Time named "You" the Person of the Year for 2006 and Wikipedia was prominently mentioned by Time in the article. Time defined "You" as the Internet users whose efforts in creating content is revolutionizing the dissemination and creation of information. The article also cited Wikipedia as the source for historical information on the World Wide Web. See also coverage of the honor in The Boston Globe and other outlets.
A story in Yahoo!'s business section reported that Nielsen BuzzMetrics released a "Top 10 Cited Wikipedia Entries in 2006." Topping the list was Web 2.0, Steve Irwin, Mark Foley scandal, Blog, and Ajax. iTWire reported on the release by noting that technology related topics were the most popular entries on Wikipedia.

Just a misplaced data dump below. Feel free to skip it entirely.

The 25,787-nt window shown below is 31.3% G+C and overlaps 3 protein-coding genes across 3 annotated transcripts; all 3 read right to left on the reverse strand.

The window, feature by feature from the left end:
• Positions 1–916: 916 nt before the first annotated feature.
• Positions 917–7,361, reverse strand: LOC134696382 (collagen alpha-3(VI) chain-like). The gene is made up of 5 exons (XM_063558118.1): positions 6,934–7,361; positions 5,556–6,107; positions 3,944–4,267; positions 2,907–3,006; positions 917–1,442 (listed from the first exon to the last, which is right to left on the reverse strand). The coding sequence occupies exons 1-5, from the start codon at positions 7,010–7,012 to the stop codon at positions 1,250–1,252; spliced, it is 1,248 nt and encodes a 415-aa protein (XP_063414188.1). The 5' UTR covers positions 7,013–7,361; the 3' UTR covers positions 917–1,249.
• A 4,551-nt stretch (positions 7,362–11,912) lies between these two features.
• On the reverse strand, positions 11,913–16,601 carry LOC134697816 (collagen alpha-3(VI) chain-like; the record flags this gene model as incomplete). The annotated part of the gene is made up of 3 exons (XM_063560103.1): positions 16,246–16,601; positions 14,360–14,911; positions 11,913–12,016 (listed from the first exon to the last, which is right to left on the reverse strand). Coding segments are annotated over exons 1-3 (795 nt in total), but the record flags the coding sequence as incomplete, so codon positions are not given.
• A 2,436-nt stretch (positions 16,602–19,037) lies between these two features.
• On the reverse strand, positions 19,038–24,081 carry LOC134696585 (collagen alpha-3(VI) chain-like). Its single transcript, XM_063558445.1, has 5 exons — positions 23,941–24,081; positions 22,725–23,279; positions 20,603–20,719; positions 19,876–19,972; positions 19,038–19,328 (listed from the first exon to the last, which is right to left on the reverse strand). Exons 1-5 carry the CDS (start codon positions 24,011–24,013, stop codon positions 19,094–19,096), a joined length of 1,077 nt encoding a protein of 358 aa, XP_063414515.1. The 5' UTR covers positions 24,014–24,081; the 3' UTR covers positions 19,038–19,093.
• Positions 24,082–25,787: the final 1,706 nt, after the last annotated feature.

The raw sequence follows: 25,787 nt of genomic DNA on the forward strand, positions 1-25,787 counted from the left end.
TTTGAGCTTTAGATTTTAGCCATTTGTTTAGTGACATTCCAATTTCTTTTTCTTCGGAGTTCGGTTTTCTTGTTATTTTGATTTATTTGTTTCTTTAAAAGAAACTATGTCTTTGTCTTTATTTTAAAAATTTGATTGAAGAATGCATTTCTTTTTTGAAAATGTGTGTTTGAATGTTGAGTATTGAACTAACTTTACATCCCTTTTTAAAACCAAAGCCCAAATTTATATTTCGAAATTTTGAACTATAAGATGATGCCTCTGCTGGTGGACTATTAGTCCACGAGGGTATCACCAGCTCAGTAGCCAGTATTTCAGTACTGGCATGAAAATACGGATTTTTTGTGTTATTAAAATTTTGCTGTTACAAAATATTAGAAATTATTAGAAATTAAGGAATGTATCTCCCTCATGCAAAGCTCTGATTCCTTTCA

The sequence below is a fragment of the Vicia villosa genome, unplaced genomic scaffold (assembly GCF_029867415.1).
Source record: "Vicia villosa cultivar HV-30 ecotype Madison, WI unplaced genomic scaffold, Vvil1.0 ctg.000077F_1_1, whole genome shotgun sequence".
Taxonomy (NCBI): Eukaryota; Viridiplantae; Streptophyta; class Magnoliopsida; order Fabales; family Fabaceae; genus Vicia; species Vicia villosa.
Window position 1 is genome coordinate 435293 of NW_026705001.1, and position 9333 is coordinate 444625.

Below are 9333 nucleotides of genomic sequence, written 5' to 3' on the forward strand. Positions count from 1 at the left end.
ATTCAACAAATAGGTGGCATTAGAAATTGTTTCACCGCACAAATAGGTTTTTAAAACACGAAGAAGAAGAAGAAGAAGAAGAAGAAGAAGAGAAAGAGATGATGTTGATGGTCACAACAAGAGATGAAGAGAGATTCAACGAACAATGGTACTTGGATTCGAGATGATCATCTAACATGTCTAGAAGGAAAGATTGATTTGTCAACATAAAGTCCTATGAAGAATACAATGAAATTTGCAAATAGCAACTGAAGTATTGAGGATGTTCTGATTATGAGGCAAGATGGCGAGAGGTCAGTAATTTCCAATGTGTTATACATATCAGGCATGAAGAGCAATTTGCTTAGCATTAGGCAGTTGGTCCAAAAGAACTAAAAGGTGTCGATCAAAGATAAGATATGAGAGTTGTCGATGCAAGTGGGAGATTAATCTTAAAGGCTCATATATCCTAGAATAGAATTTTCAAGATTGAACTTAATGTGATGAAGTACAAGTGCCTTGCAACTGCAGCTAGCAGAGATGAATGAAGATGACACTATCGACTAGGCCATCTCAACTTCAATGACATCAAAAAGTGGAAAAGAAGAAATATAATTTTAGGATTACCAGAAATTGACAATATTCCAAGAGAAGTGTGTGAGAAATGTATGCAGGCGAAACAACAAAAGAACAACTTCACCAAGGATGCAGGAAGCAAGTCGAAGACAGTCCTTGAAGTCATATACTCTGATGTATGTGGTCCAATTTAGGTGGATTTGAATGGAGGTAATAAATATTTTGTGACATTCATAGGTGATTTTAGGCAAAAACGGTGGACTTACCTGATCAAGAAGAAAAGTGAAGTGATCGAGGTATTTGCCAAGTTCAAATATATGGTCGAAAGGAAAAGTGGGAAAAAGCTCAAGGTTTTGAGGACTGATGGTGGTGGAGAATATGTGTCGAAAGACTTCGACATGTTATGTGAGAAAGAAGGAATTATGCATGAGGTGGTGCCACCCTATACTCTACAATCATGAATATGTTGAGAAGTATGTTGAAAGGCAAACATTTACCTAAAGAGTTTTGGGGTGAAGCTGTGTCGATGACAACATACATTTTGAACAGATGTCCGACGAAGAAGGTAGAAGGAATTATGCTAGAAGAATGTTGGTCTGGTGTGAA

San Francisco Bay Guardian reports on the formation of WikiChix. The article states that the group was formed in response to "how male-dominated Wikipedia has become." A related mailing list was briefly hosted by the Wikimedia Foundation, but is now hosted by Wikia.
TechNewsWorld reports on the creation of Scholarpedia, tagged the first "free peer-reviewed encyclopedia." Although it reports that "initial response may be, not another Wikipedia wannabe!...Scholarpedia could be very different." The article claims Scholarpedia "is not as elitist as Citizendium," but each article has "a 'curator,' who approves all changes..."
Jimmy Wales continued to get coverage in many news outlets. The Orlando Sentinel carried a story about Wales and the history of Wikipedia. Wales' new search engine, Wikiasari, was covered by The Times. The search engine will use Wiki-like technology to rank websites in the search results. The Times also carried an article on Wales' "next project - a free internet education for everyone."